In the Heart of the Sea director Ron Howard rode out the temblor in what could have been a towering inferno

I grew up in L.A., but when the Northridge earthquake hit, I’d been living on the East Coast for nine years. Of course I was in town when it happened. The big fires, the Rodney King verdict—I seem to be around for all the dramas this city has faced. I was staying on the top floor of a Century City hotel. There’s a rumble, and the building starts to sway to the point where I almost pop out of bed. I feel like I’m on top of a flagpole. I curled in the fetal position and began to imagine what would happen if the building went over. Sirens were going off everywhere. I didn’t know if the building had caught fire, so I called Brian Grazer. He was living in Pacific Palisades, and I knew he had a view of Century City. I said, “I’m up here. I’m scared. I don’t know whether I should walk down or go up to the roof.” Brian looked through his telescope and said, “Your building’s not on fire.” I stuffed everything from the fruit basket into the pockets of my windbreaker and got out of the building. It was early morning, so there was mist, and flashing lights and a couple of cars that had crashed into each other and an ambulance moving by slowly. I called my dad’s house in Toluca Lake. Everyone was OK, but I drove there anyway. The roads were more or less passable, and by then I knew we weren’t in Mad Max territory. —As told to Ed Leibowitz

Eight-nine today, Rudy Estrada recalls being amid the series of racist attacks in 1943 in which whites servicemen targeted young Latinos

Chicanos didn’t invent the zoot suit style; it was the Filipinos. Ducktail hairdos—Filipinos started that, too. My pants were what you call semi-drape; they weren’t exaggerated. I wore them every day to school and when I out on Saturdays and Sundays. I didn’t wear a hat or a tie—just the pants and a nice silk shirt. I was about 16 or 17, and I loved them. But these guys in the Navy, they’d get a knife or scissors, start at the bottom, and cut them up. Just to be mean. They used the excuse that Chicanos at the beach raped a white girl, but that was horseshit. The country was at war and they had to let off some steam, so they picked Chicanos. During this time, my compadre and I went down to the see a show at 7th and Broadway. We crossed the street, and three sailors came after us. We ran until we realized there were only three of them. The first guy was way ahead of the rest. We did a number on him; the second one, also. The third one got scared and left. But he came back with eight or ten sailors. They chased us, and we ran right in front of a police station. There was policemen outside, kind of giggling, waiting to see if the sailors’d catch us. We would have really been in trouble, but a friend who used to work with me was passing by, so we got in his car and left. In some cases over there in East L.A., the sailors would go inside the house and drag the guys out. One night there was cars from every gang you can think of on Brooklyn Avenue all the way from Record Avenue to Eastern. There was at least a hundred of them. The sailors came by in trucks and started to get out. They didn’t realize that the parked cars were full of guys, and boy, did we do a number on them. We chased them up to Whittier and caught them. They found out they can’t win them all. It was like getting even. —As told to Chris Nichols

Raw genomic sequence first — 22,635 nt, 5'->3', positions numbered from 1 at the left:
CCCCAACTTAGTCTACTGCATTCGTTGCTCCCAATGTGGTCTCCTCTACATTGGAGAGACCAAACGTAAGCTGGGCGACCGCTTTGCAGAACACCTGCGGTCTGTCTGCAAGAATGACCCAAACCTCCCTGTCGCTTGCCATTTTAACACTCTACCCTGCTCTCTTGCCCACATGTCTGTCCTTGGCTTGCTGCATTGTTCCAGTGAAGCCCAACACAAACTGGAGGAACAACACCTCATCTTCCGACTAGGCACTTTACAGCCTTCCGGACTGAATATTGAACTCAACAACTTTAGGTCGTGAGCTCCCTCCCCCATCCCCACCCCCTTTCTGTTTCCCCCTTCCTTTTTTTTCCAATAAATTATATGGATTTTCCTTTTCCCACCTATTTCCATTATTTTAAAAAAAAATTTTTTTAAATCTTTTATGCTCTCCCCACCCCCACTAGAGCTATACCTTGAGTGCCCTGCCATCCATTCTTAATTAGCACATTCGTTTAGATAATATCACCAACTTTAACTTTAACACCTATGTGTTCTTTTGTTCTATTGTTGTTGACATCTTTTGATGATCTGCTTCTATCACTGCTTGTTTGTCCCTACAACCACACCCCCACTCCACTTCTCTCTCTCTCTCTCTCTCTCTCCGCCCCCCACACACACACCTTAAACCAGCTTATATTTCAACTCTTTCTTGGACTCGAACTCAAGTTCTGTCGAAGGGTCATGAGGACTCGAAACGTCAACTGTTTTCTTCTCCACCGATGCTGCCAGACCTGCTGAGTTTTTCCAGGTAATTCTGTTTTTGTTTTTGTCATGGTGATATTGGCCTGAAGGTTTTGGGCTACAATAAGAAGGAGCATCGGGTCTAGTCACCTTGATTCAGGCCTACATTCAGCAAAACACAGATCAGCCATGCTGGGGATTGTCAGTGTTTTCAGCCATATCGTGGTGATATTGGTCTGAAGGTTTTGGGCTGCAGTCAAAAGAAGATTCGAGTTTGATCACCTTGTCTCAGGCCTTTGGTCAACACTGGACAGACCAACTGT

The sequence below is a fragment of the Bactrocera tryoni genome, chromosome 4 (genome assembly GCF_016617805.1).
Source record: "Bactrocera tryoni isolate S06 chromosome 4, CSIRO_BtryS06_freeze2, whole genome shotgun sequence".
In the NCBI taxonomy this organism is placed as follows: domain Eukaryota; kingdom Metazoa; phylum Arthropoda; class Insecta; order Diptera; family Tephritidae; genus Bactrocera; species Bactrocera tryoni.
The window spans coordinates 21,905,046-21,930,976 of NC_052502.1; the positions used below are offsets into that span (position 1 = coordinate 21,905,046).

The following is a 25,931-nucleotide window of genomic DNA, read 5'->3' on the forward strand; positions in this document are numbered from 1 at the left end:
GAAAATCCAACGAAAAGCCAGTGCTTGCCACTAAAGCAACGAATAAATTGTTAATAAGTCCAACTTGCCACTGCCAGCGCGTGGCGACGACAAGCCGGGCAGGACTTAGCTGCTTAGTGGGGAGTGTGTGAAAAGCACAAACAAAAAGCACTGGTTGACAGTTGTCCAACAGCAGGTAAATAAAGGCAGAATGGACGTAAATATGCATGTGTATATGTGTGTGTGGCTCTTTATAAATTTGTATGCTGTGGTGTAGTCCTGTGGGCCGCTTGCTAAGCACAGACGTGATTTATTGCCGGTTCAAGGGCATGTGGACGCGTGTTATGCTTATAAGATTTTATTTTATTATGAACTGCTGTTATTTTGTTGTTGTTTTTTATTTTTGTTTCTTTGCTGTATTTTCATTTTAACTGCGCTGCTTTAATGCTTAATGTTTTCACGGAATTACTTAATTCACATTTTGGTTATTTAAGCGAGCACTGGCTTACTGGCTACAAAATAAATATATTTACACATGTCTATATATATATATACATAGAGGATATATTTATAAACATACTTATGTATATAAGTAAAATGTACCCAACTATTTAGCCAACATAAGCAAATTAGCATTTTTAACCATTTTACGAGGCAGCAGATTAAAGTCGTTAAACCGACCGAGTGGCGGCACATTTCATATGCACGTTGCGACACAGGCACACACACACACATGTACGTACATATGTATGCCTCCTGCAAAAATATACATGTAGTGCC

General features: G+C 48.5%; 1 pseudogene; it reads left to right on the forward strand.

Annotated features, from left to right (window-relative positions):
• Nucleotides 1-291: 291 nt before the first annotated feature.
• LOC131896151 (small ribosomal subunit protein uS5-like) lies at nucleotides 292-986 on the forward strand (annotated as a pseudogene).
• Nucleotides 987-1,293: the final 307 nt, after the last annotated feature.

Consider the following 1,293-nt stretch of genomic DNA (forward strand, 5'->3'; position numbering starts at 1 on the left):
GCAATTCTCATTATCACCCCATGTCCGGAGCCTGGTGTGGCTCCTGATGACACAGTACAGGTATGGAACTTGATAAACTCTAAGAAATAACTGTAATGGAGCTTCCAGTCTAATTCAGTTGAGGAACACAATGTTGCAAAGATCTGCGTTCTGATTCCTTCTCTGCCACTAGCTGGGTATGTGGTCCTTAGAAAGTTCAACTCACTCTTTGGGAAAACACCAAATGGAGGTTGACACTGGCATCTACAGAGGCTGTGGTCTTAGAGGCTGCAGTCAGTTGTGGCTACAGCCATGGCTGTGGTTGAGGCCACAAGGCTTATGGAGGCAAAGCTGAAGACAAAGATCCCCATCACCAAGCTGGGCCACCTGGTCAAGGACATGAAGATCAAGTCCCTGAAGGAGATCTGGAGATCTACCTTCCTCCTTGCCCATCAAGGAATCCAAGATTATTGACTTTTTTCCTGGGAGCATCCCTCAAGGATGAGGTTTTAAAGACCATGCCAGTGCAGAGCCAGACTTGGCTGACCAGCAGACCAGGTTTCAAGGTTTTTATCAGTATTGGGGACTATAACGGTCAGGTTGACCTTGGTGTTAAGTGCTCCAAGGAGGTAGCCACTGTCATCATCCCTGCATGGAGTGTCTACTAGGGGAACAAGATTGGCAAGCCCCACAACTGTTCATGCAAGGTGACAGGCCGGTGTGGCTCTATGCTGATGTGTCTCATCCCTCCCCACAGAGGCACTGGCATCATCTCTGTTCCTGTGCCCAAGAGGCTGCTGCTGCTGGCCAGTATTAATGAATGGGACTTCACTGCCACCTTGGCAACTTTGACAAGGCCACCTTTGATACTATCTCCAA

Miriam Nelson choreographed the big show when the theme park debuted on July 17, 1955

Disneyland wanted to put on a show for its opening day. I choreographed all the numbers—an hour show on live television, and you just ran from one land to another. There was still construction going on during rehearsals. We’d see Walt Disney walk by. It was hot, and my girls had on little brief tops. I got a letter from Mr. Disney asking me to have them cover up more because “my workmen were all stopping to watch the dancers,” he said. “We’ll never get this park open.” At the start of the show the white knight and the black knight reared back on their horses and said, “Open the drawbridge!” When the characters came out and beckoned the children to follow, there were hundreds running into the castle. It was just the opening of a park; nobody knew how big it was going to be. —As told to Chris Nichols


Ernest Marquez on the deluge that killed 144 people and fueled the push to line the L.A. River with concrete